More than 29 million veterans and service personnel are eligible for VA financing. Even though many veterans have already used their loan benefits, it may be possible for them to buy homes again with VA financing using remaining or restored loan entitlement.
- Before arranging for a new mortgage to finance a home purchase, veterans should consider some of the advantages of VA home loans
- The most important consideration is that no down payment is required in most cases.
- Loan maximum may be up to 100 percent of the VA established reasonable value of the property. Due to secondary market requirements, however, loans generally may not exceed a certain amount set by the VA.
- Flexibility of negotiating interest rates with the lender.
- No monthly mortgage insurance premium to pay.
- Limitation on buyer's closing costs.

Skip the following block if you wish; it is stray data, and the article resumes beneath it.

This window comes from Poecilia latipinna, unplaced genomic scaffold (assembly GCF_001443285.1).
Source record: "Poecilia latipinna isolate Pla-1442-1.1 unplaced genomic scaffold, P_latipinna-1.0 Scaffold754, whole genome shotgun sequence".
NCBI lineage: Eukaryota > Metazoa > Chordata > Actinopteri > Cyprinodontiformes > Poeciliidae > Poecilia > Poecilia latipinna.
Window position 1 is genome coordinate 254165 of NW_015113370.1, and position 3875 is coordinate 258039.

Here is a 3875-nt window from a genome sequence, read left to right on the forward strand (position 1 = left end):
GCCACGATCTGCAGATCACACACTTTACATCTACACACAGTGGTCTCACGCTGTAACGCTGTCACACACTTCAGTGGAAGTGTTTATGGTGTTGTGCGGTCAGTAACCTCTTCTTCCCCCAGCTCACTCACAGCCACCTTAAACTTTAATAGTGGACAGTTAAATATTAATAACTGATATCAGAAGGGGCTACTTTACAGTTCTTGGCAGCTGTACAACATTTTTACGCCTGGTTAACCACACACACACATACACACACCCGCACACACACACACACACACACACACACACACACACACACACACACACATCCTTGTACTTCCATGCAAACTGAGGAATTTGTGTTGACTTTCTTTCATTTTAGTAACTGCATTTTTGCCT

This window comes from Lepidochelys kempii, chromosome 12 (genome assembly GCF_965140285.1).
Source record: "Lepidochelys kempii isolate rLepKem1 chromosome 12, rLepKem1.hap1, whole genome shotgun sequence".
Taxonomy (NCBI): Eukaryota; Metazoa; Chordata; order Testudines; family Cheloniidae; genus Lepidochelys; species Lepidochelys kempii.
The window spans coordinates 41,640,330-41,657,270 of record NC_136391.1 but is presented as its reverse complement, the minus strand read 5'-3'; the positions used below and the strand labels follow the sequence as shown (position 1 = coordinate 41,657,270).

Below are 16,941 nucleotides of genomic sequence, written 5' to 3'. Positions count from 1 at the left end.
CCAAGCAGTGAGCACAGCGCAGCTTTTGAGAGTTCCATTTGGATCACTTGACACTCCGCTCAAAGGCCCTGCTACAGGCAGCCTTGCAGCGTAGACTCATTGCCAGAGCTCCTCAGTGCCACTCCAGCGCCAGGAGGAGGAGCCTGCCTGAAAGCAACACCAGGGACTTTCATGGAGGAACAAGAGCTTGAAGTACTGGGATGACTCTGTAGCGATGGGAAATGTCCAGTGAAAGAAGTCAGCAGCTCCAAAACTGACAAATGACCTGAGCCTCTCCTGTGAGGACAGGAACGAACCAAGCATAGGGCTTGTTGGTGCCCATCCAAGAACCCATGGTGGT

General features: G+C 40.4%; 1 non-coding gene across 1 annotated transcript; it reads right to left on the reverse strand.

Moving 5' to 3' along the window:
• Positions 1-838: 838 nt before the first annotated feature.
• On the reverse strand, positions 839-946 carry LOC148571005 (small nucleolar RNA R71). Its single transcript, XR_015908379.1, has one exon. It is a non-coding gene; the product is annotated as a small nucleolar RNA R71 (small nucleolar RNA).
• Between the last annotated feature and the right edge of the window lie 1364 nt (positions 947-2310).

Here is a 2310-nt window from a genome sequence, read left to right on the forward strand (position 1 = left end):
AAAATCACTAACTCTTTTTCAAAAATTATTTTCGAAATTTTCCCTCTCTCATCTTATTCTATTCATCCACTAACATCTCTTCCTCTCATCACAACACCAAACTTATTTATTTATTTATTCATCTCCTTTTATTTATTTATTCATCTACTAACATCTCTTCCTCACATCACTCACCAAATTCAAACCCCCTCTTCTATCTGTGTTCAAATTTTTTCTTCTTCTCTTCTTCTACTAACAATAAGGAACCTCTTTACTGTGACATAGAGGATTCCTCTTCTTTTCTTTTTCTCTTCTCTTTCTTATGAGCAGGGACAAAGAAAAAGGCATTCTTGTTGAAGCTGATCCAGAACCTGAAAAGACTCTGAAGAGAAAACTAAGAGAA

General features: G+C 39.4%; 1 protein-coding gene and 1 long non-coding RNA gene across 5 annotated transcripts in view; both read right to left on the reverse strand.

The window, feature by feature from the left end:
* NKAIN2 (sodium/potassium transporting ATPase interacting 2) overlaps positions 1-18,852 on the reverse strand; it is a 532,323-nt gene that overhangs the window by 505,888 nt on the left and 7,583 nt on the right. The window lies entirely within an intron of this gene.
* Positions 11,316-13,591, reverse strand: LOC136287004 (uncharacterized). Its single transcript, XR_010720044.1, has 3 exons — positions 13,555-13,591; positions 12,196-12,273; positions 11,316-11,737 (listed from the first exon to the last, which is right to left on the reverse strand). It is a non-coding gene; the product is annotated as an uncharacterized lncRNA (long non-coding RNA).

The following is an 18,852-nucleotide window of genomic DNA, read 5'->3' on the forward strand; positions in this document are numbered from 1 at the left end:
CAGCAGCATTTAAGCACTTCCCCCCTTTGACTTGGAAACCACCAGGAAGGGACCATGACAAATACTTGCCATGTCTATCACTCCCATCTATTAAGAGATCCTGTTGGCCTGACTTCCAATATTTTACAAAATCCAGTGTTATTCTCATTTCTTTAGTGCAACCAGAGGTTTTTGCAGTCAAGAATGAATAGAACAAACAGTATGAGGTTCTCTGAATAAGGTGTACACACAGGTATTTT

- An appraisal which informs you of the property's value.
Traditional loans with a choice of repayment plans:
- Traditional fixed payment (constant principal and interest; increases or decreases may be expected in property taxes and homeowner's insurance coverage);
- Graduated Payment Mortgage - GPM (low initial payments which gradually rise to a level payment starting in the sixth year); and
- In some areas, Growing Equity Mortgages - GEM (gradually increasing payments with all of the increase applied to principal, resulting in an early payoff of the loan).
- For most loans for new houses, construction is inspected at appropriate stages to ensure compliance with the approved plans, and a 1-year warranty is required from the builder that the house is built in conformity with the approved plans and specifications. In those cases where the builder provides an acceptable 10-year warranty plan, only a final inspection may be required.
- An assumable mortgage, subject to VA approval of the assumer's credit.
- Right to prepay loan without penalty.
- VA performs personal loan servicing and offers financial counseling to help veterans avoid losing their homes during temporary financial difficulties.